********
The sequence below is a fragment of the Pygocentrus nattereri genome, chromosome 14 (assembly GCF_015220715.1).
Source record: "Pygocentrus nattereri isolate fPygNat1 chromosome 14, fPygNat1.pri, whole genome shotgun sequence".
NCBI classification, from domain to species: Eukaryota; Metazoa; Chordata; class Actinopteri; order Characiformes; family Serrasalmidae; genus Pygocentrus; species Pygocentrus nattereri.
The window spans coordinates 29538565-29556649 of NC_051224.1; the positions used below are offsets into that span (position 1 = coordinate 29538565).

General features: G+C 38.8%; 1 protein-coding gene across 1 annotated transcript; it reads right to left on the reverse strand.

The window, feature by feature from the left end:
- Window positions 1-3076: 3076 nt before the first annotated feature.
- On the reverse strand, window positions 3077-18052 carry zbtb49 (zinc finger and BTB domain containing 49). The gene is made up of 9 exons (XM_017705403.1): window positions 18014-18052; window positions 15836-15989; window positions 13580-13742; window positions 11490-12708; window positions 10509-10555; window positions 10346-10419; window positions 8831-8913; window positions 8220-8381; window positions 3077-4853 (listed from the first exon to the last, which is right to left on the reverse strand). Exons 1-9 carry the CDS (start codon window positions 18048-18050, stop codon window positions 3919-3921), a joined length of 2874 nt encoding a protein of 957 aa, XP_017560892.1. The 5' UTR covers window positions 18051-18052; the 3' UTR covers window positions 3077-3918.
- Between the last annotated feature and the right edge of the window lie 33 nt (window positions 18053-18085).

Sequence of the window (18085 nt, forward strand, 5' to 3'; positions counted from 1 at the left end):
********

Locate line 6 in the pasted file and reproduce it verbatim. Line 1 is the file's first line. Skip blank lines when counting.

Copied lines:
The window, feature by feature from the left end: